Physical exercise: 30 minutes of aerobic exercise each day optimizes oxygen uptake and helps eliminate carbon dioxide. Stimulate the elimination of acids, this allows the elimination of acids through the skin, such as the sauna.
If all this is not enough, it is possible to take alkalizing supplements.
The main alkalinizing :
It is estimated that 87% of patients refer acidity to urine ph tests. This is why, in the general population, it is important to work with PH for any pathology. Measuring PH and working on acid-base balance is always a good idea. For more information on this subject, you can consult a health professional !
What are the alkalizing foods ?
The best alkalizing products are all vegetables with a majority of water (watermelon, melon, cucumber etc)
The value of exercise
Good results in postmenopausal women and osteoporosis
High-intensity training improves mineral density and physical function in postmenopausal women with osteopenia and osteoporosis. It is important to parameterize and quantify the sessions to reduce risk.
Another study demonstrated the effectiveness of impact exercises combined with other types of training such as weight training in preserving bone mineral density in perimenopausal and postmenopausal women.
On the other hand, another study showed the effects of aquatic activities on bone health in postmenopausal women.
For example, the French Table Tennis Federation (FFTT) has created a new concept adapted to women called fit ping tonic. An activity that meets the criteria mentioned above, a sport with impact mixed with fitness while being fun.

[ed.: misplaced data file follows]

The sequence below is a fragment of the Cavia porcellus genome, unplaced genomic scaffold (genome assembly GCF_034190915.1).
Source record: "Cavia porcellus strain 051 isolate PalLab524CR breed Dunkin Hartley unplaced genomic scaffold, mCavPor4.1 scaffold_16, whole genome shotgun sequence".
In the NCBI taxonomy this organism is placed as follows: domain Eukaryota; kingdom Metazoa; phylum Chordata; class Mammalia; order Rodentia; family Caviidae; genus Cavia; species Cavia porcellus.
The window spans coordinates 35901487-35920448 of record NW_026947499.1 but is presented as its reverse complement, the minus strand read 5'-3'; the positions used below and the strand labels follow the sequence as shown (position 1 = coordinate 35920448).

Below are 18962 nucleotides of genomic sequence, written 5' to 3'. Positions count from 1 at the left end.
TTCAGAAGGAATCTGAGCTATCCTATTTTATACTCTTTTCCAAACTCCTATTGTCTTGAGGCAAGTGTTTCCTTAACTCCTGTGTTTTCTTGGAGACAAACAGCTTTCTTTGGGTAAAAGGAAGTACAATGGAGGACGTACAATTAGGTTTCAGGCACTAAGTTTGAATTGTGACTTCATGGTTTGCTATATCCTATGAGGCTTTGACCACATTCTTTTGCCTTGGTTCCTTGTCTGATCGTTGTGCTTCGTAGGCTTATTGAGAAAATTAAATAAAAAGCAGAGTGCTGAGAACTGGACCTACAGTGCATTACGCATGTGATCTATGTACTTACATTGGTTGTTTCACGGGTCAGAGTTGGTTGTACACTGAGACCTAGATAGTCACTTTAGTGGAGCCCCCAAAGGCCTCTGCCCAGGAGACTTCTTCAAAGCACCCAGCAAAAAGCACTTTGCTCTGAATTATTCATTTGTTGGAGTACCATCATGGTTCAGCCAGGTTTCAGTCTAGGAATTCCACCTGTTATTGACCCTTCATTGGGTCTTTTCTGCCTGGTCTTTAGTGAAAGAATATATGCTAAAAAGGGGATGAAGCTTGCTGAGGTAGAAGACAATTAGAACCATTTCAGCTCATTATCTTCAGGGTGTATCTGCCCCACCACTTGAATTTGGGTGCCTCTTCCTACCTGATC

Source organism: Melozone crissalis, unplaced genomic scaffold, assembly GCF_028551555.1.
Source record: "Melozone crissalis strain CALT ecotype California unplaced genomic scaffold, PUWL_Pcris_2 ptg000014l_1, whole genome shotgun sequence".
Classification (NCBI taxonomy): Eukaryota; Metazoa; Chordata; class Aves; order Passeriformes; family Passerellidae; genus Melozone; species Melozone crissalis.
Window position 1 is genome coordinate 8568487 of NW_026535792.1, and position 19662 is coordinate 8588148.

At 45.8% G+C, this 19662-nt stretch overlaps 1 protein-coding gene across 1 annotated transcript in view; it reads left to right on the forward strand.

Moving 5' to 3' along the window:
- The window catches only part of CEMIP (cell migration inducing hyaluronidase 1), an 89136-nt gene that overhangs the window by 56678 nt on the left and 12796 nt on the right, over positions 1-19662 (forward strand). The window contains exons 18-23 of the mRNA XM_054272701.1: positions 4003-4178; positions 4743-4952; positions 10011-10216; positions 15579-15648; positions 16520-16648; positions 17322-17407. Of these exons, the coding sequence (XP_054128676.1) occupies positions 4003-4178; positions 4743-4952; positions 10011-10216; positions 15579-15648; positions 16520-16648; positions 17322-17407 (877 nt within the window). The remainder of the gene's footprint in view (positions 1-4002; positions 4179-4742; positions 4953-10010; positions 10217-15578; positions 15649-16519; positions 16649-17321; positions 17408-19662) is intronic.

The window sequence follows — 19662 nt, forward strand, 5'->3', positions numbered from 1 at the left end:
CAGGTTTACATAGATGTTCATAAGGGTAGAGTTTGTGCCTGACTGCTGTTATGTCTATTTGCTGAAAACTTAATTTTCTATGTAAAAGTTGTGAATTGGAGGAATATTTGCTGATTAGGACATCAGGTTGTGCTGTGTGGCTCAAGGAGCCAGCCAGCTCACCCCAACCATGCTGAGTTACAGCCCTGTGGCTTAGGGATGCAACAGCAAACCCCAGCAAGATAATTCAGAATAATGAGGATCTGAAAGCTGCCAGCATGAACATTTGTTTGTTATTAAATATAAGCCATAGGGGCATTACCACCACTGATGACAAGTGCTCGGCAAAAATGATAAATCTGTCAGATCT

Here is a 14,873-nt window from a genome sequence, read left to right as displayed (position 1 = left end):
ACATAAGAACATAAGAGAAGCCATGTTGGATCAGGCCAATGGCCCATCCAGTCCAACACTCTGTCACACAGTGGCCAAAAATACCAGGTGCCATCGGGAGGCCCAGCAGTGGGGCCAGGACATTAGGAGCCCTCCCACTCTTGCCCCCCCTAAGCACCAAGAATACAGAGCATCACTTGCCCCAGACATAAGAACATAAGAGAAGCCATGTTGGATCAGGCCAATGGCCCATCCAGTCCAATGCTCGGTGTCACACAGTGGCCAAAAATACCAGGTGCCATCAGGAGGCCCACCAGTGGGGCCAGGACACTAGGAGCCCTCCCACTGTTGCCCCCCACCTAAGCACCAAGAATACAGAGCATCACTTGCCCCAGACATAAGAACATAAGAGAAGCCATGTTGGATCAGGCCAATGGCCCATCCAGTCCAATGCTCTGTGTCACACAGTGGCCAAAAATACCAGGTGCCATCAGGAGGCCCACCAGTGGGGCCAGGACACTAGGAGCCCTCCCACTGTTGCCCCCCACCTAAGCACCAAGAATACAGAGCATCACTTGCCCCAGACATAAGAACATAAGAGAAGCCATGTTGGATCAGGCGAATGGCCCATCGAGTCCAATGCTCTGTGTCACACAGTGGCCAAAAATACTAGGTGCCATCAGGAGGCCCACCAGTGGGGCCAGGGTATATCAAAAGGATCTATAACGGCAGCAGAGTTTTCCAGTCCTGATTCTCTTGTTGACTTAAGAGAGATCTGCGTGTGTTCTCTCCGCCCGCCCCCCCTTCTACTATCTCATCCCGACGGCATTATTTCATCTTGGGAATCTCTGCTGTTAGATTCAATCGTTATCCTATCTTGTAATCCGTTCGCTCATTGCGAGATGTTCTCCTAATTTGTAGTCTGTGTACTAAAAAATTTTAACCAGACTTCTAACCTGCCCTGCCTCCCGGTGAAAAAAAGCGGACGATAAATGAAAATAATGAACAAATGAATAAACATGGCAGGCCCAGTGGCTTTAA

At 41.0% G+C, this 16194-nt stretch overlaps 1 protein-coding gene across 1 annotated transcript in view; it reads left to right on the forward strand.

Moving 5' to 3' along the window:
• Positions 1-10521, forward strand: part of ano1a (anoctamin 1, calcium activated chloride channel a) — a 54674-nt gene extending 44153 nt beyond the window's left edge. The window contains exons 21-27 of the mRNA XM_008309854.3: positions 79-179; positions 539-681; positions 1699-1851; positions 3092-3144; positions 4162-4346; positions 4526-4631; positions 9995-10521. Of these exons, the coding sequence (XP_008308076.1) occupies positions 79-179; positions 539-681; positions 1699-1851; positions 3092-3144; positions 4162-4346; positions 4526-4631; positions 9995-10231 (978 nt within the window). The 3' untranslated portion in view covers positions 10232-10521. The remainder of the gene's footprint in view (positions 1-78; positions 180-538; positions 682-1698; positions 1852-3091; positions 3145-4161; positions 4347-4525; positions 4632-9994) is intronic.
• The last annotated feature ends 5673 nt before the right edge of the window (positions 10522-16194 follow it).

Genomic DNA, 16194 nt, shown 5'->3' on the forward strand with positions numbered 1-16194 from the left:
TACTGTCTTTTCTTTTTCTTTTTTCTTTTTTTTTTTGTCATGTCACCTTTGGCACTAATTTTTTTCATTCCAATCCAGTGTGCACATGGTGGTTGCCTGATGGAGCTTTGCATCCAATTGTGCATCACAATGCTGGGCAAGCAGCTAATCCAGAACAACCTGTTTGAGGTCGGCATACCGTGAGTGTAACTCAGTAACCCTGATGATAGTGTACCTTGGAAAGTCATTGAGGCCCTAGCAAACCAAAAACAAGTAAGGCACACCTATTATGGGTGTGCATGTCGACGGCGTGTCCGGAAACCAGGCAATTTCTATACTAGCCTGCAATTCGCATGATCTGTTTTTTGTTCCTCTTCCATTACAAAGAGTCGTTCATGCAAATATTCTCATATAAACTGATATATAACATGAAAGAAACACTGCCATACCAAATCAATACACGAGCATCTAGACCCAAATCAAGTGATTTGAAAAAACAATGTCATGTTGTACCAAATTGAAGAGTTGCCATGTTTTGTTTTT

Strong bones in athletes
In athletes, bones become stronger when they are subjected to high impact physical activity. The central part of the bone called diaphyses thickens as well as the extremities called epiphyses. For example, in runners, the organization of bone tissue changes so that the impact of each stride is better supported. The muscle insertion points on the bones also become stronger.
On the other hand, sports where impacts are rare, such as swimming or cycling, have no benefits on the bones.
- Sañudo B, de Hoyo M, Del Pozo-Cruz J, Carrasco L, Del Pozo-Cruz B, Tejero S, et al. A systematic review of the exercise effect on bone health: the importance of assessing mechanical loading in perimenopausal and postmenopausal women. Menopause N Y N. oct 2017;24(10):1208‑16.
- Watson SL, Weeks BK, Weis LJ, Harding AT, Horan SA, Beck BR. High-Intensity Resistance and Impact Training Improves Bone Mineral Density and Physical Function in Postmenopausal Women With Osteopenia and Osteoporosis: The LIFTMOR Randomized Controlled Trial. J Bone Miner Res Off J Am Soc Bone Miner Res. févr 2018;33(2):211‑20.
- Reid IR, Bristow SM, Bolland MJ. Calcium supplements: benefits and risks. J Intern Med. oct 2015;278(4):354‑68.
- Simas V, Hing W, Pope R, Climstein M. Effects of water-based exercise on bone health of middle-aged and older adults: a systematic review and meta-analysis. Open Access J Sports Med. 2017;8:39‑60.
- Bolland MJ, Grey A, Reid IR. Should we prescribe calcium or vitamin D supplements to treat or prevent osteoporosis? Climacteric J Int Menopause Soc. 2015;18 Suppl 2:22‑31.